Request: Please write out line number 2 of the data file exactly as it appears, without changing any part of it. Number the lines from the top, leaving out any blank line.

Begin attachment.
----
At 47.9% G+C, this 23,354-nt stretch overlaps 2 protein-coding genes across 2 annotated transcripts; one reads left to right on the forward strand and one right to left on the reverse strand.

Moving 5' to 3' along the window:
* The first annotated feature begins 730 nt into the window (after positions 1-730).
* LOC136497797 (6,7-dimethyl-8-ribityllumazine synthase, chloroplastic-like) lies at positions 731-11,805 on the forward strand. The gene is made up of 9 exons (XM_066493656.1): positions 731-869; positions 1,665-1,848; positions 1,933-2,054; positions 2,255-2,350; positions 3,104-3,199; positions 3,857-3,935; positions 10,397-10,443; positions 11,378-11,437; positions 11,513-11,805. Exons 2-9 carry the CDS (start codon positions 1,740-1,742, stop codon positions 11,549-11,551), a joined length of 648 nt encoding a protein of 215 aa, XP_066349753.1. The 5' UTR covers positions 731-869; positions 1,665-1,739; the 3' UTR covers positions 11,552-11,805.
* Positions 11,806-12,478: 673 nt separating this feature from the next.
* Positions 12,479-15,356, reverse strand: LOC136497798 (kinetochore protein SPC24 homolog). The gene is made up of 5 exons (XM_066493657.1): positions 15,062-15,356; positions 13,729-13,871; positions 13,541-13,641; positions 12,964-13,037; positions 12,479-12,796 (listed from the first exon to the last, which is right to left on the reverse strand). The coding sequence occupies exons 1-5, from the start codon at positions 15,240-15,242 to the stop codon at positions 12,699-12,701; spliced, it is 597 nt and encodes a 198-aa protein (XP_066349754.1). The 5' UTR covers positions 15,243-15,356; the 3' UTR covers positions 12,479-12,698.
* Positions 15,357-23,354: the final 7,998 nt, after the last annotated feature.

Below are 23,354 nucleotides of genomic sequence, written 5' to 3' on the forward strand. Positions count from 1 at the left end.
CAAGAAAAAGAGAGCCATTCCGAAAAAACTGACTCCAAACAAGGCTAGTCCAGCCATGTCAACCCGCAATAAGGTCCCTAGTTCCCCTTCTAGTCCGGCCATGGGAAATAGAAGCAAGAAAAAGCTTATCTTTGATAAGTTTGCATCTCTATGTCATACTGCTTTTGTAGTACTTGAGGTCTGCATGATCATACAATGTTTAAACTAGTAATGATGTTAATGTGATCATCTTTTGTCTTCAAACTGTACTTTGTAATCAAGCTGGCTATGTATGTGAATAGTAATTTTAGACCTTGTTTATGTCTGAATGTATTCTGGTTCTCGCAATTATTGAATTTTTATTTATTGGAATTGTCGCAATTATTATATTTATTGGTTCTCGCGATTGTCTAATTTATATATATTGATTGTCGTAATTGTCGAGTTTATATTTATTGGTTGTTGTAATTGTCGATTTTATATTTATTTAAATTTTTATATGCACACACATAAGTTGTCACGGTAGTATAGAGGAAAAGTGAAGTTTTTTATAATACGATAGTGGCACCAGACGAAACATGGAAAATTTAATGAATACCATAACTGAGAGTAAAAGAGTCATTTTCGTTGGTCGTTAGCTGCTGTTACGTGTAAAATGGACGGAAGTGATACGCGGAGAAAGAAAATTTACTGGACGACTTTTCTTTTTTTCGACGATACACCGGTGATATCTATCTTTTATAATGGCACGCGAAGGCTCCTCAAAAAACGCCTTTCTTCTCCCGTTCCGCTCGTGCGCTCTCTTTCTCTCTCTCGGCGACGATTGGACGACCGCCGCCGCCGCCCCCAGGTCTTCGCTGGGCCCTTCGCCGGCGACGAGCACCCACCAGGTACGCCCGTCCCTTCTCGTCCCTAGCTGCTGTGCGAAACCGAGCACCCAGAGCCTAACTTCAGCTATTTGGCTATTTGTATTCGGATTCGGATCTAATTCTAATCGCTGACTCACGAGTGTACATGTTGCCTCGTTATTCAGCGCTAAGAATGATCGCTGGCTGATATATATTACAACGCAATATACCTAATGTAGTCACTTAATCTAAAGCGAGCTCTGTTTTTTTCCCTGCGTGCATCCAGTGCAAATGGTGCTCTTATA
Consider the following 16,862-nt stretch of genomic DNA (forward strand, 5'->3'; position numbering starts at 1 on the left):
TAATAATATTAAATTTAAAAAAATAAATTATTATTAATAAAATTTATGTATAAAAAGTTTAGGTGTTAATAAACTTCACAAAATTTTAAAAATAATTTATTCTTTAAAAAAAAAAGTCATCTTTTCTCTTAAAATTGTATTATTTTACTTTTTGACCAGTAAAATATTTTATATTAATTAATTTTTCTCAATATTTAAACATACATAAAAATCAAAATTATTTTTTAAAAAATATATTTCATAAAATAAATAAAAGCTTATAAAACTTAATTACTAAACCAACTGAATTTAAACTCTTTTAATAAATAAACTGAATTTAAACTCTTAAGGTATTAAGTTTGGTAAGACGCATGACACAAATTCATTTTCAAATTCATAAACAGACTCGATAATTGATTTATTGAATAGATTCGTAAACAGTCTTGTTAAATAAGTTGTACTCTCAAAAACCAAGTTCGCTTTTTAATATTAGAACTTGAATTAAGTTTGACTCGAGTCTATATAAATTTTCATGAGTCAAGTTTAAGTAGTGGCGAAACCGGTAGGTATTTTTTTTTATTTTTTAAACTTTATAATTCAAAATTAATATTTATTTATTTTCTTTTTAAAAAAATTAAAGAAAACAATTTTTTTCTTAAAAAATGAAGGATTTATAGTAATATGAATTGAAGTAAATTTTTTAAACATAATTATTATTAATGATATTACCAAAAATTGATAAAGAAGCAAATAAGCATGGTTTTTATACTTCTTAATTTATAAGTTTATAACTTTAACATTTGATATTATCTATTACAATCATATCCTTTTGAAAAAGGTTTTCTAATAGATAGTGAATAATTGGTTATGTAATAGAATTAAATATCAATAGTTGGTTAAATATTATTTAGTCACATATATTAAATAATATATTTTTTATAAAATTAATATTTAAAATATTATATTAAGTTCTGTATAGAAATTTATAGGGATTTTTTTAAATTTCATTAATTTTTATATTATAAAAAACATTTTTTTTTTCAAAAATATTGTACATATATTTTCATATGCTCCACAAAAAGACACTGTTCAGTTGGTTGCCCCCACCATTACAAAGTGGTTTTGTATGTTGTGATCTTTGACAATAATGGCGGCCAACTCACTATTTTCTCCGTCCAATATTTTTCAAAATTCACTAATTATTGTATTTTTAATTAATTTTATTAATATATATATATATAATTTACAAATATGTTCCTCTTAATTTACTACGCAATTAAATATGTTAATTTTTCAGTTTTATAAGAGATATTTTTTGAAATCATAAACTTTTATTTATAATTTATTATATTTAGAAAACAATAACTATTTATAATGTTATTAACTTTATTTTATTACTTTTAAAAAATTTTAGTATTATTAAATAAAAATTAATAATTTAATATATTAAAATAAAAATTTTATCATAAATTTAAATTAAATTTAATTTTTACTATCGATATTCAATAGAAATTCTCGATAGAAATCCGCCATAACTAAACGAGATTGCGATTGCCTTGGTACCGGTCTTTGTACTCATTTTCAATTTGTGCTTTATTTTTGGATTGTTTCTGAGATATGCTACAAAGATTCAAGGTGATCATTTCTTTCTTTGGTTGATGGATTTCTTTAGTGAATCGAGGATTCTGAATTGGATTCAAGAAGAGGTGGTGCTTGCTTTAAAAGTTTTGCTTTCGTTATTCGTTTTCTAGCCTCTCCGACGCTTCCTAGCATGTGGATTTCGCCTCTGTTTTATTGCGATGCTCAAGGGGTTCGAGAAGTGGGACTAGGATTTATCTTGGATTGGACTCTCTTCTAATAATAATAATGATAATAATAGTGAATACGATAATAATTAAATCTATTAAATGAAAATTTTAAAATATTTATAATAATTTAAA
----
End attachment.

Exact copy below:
Moving 5' to 3' along the window: